Thousands of fans cheer for their favourite team in a packed stadium. But they're not watching football, baseball or even soccer. They're watching eSports.
They’re watching a video game.
eSports—videogamers competing against each other as individuals or teams—is surging in popularity around the world. The global industry is worth around $776 million CAD, according to SuperData Research.
UWindsor graduate Sten Dragoti BComm ’14 is a part of this burgeoning business as it expands into collegiate competition.
Earlier this year, St. Clair College purchased eSport Gaming Events, the company Dragoti cofounded as a UWindsor student in 2013, signing on the alumnus to manage the college’s own teams.
Some 60 US and Canadian collegiate teams now participate, according to the ESPN website list updated weekly as more schools join.
As production director, “My job is to manage and grow the Saints Gaming program through livestream and digital content creation,” explains Dragoti.
According to ESPN, top eSports tourneys now draw audiences that rival the biggest traditional sporting events; popular midweek live streams routinely attract more than 100,000 online viewers. Coke and Nissan have joined Logitech and Red Bull as tournament sponsors.
These events are so popular that Cineplex announced $19 million CAD in investments that will see eSports competitions playing out on Cineplex stages across the country. It invested a further $6.3 million CAD to create a new competitive gaming league.
In a CBC interview, Dragoti said the biggest challenge for the industry is being taken seriously by the large corporate sponsors that dominate traditional sports. “They didn’t grow up with this but they’re starting to come around,” he said.
In addition to his work building the Saints Gaming program, Dragoti provides marketing services for several Windsor, Ont., businesses, and runs his own website WindsorSite.ca, which offers web services.
He chose to attend the University of Windsor for its business program. Although he, himself, is an excellent video game player— “an early favourite was Diablo and then Starcraft came along”— business is a passion.
“I started my first business in Grade 10. I’d buy individual electronics and bundle them and sell them online. I wanted to save up for a new computer. I saved $2,000 and built the computer myself.”
The success of that venture was an intoxicating taste of entrepreneurship. “Eventually, I want to go back and take corporate law. It would be good for my own business as well as being a consultant for others.”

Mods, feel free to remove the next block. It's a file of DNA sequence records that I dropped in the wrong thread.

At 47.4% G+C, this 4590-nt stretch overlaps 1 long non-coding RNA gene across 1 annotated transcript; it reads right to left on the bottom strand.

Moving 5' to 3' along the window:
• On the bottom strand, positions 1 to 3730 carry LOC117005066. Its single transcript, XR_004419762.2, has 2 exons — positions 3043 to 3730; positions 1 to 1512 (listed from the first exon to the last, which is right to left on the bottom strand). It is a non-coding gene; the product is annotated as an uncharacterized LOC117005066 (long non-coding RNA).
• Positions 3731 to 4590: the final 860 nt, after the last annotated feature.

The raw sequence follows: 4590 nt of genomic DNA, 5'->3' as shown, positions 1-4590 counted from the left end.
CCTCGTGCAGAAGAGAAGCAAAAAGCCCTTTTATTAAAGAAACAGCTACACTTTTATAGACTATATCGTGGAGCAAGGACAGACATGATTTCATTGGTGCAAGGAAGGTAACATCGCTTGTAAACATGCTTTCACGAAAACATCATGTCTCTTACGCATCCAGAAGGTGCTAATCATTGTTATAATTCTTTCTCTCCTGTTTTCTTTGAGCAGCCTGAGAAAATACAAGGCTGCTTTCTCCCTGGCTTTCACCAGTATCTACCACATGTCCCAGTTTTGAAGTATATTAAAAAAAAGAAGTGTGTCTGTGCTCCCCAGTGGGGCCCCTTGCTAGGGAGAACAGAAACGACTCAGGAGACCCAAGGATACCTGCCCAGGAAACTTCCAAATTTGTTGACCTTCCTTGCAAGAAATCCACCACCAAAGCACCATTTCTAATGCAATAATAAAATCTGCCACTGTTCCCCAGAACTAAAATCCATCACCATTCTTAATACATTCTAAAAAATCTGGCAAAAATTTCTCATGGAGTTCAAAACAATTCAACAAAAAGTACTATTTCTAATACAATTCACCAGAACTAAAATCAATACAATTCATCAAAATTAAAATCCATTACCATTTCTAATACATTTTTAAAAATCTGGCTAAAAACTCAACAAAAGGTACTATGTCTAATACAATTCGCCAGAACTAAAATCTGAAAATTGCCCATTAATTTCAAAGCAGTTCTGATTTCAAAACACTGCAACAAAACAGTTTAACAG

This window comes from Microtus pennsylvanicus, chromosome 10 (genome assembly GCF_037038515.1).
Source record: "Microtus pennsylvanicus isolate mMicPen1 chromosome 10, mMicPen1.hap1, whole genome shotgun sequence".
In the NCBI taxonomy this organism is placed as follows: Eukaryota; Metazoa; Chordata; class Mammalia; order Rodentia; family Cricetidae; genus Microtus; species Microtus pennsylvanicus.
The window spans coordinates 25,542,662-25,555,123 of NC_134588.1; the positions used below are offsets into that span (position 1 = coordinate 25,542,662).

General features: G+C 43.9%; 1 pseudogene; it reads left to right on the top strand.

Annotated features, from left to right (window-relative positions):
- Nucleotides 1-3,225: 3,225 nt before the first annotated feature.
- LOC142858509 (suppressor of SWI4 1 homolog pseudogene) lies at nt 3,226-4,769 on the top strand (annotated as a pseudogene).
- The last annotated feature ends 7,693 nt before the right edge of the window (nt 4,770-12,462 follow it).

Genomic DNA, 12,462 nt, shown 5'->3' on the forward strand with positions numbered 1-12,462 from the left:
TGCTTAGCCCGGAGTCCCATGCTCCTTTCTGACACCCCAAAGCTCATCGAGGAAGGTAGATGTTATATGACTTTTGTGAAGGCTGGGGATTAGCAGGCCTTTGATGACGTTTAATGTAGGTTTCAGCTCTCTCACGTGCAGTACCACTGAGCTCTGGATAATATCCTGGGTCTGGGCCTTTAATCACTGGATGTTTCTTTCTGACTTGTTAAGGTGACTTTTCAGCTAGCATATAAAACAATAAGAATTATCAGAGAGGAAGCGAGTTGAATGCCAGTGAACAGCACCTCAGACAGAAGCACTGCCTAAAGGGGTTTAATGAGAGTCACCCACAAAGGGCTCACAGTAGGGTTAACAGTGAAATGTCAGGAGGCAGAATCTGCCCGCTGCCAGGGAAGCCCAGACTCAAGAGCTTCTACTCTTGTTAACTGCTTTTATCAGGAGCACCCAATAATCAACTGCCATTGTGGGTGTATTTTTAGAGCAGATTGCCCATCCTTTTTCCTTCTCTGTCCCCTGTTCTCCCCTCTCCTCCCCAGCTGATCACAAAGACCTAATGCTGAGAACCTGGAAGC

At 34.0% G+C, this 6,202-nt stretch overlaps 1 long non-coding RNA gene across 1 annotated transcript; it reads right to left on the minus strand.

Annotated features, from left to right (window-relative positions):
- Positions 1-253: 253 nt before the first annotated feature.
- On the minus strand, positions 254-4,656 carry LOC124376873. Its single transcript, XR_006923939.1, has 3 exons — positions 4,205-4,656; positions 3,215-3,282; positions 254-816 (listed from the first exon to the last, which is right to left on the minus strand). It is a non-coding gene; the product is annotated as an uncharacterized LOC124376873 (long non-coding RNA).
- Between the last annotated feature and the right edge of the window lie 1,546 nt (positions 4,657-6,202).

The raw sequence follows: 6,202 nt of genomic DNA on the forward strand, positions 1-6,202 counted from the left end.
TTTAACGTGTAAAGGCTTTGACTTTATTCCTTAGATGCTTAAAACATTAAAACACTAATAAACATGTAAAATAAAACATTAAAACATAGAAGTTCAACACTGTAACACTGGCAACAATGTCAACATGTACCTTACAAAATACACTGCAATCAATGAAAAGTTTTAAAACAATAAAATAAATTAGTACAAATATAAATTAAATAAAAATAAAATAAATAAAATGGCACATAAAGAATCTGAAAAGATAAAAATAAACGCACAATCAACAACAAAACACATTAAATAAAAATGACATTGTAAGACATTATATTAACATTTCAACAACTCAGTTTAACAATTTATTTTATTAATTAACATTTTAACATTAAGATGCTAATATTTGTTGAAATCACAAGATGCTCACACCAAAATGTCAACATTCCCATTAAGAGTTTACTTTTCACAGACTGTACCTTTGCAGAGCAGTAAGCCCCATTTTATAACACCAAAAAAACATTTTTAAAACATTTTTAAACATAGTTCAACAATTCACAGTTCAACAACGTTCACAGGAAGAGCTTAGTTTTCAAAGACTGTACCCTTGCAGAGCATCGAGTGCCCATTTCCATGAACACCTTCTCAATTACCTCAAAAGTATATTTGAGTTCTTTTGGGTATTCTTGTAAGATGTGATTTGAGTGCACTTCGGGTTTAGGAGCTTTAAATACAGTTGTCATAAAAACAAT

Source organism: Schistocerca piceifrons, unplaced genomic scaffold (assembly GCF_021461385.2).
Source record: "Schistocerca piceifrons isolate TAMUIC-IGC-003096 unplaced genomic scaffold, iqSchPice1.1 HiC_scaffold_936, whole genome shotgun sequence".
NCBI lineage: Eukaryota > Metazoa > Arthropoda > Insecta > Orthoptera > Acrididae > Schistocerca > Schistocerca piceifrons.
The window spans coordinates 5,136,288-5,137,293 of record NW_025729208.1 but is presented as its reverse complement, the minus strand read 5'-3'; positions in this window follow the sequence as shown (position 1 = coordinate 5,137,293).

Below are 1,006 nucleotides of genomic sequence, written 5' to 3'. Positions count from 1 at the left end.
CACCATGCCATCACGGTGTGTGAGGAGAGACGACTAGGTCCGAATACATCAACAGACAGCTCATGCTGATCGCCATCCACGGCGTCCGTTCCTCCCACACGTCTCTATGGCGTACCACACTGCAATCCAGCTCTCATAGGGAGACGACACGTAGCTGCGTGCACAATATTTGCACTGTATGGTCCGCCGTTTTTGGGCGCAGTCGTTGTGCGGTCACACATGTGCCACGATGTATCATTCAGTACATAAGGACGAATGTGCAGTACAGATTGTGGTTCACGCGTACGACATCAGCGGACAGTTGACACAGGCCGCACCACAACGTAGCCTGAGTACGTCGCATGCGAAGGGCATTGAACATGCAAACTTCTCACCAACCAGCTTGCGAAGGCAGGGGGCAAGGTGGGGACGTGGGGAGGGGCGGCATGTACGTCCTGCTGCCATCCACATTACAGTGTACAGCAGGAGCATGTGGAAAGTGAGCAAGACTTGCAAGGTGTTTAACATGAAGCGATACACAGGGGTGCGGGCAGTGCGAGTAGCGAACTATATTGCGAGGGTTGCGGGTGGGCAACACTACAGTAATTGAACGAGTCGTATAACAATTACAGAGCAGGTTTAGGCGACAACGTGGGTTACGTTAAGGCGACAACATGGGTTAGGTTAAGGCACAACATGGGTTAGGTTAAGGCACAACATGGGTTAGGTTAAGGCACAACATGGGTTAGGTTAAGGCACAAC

While at UWindsor, he joined the Starcraft Club (a videogame he played competitively). Eventually, Dragoti took over and renamed it the e-sports club.
He met his future business partners, William Girard, Shane Perron and Shaun Byrne, while competing in tournaments. “We started hosting events at the university and St. Clair, and then incorporated as E-sport Gaming Events.”
The university’s EPICentre initiative provided $5,000 for the start-up, something Dragoti says was invaluable in helping them get on their feet.
The company put on more than 30 events. These included tournaments in which PC and console gamers compete for cash and hardware prizes, and satellite viewings of tournaments held elsewhere.
The company organized the Good Game Con tournament in 2014 and 2015. Six hundred people attended the rst year; 3,000 the second. “We filled up a 20,000 square-foot space in Toronto,” says Dragoti. “We gave out $50,000 in prizes.” The money came from ticket sales, sponsorships and a big investor.
However, when the investor elected to move to California and become involved in e-sports full time, it led to the decision to sell the business to the St. Clair College Student Representative Council Inc.
“We’d done an event for St. Clair—Saints Gaming Live—at their Sportsplex. The numbers impressed them. More than 500 people attended. And one of our live-stream videos got more than 300,000 unique views.
“They saw the potential in collegiate gaming and offered to buy the business.”
The UWindsor alum relishes his current role. “I don’t like the idea of a 9-5 job. I like the freedom. I get to meet a lot of new people, travel, be involved.”
eSports aren’t the end of the line for him. “I’d like to be more of an investor at some point. If you have a successful business idea that could make millions—you can pursue it. I’d like that.”